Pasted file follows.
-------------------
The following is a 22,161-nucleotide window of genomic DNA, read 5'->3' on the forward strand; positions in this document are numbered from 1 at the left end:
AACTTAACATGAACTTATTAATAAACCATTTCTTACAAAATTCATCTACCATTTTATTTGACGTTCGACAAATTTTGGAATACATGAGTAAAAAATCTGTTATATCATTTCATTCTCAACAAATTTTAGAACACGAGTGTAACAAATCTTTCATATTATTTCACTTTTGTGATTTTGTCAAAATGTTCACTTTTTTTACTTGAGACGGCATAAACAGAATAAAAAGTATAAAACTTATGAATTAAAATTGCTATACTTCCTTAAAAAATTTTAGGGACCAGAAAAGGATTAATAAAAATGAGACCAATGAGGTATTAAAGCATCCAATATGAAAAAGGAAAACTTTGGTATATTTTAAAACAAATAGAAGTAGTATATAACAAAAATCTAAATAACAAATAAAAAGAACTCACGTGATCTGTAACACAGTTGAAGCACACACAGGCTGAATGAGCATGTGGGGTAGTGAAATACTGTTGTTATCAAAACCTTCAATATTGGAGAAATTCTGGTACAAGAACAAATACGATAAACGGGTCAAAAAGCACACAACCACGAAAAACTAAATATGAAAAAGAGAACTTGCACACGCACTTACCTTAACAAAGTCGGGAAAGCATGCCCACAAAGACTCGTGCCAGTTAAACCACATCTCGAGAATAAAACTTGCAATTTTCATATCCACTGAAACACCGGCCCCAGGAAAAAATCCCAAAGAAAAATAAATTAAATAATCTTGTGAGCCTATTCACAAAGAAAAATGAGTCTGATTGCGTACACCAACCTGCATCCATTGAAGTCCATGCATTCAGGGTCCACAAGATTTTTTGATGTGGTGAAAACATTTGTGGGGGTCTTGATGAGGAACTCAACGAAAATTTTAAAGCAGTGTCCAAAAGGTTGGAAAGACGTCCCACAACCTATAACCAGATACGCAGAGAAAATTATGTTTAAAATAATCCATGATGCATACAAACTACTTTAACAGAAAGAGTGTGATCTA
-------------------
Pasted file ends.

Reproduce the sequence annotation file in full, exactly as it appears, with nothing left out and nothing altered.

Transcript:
The following is a 22,161-nucleotide window of genomic DNA, read 5'->3' on the forward strand; positions in this document are numbered from 1 at the left end:
AACTTAACATGAACTTATTAATAAACCATTTCTTACAAAATTCATCTACCATTTTATTTGACGTTCGACAAATTTTGGAATACATGAGTAAAAAATCTGTTATATCATTTCATTCTCAACAAATTTTAGAACACGAGTGTAACAAATCTTTCATATTATTTCACTTTTGTGATTTTGTCAAAATGTTCACTTTTTTTACTTGAGACGGCATAAACAGAATAAAAAGTATAAAACTTATGAATTAAAATTGCTATACTTCCTTAAAAAATTTTAGGGACCAGAAAAGGATTAATAAAAATGAGACCAATGAGGTATTAAAGCATCCAATATGAAAAAGGAAAACTTTGGTATATTTTAAAACAAATAGAAGTAGTATATAACAAAAATCTAAATAACAAATAAAAAGAACTCACGTGATCTGTAACACAGTTGAAGCACACACAGGCTGAATGAGCATGTGGGGTAGTGAAATACTGTTGTTATCAAAACCTTCAATATTGGAGAAATTCTGGTACAAGAACAAATACGATAAACGGGTCAAAAAGCACACAACCACGAAAAACTAAATATGAAAAAGAGAACTTGCACACGCACTTACCTTAACAAAGTCGGGAAAGCATGCCCACAAAGACTCGTGCCAGTTAAACCACATCTCGAGAATAAAACTTGCAATTTTCATATCCACTGAAACACCGGCCCCAGGAAAAAATCCCAAAGAAAAATAAATTAAATAATCTTGTGAGCCTATTCACAAAGAAAAATGAGTCTGATTGCGTACACCAACCTGCATCCATTGAAGTCCATGCATTCAGGGTCCACAAGATTTTTTGATGTGGTGAAAACATTTGTGGGGGTCTTGATGAGGAACTCAACGAAAATTTTAAAGCAGTGTCCAAAAGGTTGGAAAGACGTCCCACAACCTATAACCAGATACGCAGAGAAAATTATGTTTAAAATAATCCATGATGCATACAAACTACTTTAACAGAAAGAGTGTGATCTA